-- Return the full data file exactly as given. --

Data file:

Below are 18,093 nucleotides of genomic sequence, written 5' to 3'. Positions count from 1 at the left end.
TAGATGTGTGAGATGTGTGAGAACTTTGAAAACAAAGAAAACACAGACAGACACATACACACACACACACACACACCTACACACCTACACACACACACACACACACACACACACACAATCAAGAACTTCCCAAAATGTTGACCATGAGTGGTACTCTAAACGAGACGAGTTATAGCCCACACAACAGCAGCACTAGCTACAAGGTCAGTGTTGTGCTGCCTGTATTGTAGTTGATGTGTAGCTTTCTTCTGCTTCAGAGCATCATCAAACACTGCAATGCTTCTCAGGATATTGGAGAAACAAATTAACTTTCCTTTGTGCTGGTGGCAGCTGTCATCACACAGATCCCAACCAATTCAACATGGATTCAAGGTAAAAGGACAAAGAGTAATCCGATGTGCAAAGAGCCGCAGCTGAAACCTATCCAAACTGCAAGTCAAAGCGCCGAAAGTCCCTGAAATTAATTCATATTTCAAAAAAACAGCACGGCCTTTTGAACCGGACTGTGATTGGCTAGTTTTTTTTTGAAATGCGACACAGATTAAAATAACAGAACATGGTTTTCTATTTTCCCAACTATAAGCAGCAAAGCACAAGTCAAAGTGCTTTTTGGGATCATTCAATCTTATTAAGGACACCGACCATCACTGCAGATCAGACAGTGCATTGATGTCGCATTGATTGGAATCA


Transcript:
Below are 18,093 nucleotides of genomic sequence, written 5' to 3'. Positions count from 1 at the left end.
TAGATGTGTGAGATGTGTGAGAACTTTGAAAACAAAGAAAACACAGACAGACACATACACACACACACACACACACCTACACACCTACACACACACACACACACACACACACACACAATCAAGAACTTCCCAAAATGTTGACCATGAGTGGTACTCTAAACGAGACGAGTTATAGCCCACACAACAGCAGCACTAGCTACAAGGTCAGTGTTGTGCTGCCTGTATTGTAGTTGATGTGTAGCTTTCTTCTGCTTCAGAGCATCATCAAACACTGCAATGCTTCTCAGGATATTGGAGAAACAAATTAACTTTCCTTTGTGCTGGTGGCAGCTGTCATCACACAGATCCCAACCAATTCAACATGGATTCAAGGTAAAAGGACAAAGAGTAATCCGATGTGCAAAGAGCCGCAGCTGAAACCTATCCAAACTGCAAGTCAAAGCGCCGAAAGTCCCTGAAATTAATTCATATTTCAAAAAAACAGCACGGCCTTTTGAACCGGACTGTGATTGGCTAGTTTTTTTTTGAAATGCGACACAGATTAAAATAACAGAACATGGTTTTCTATTTTCCCAACTATAAGCAGCAAAGCACAAGTCAAAGTGCTTTTTGGGATCATTCAATCTTATTAAGGACACCGACCATCACTGCAGATCAGACAGTGCATTGATGTCGCATTGATTGGAATCA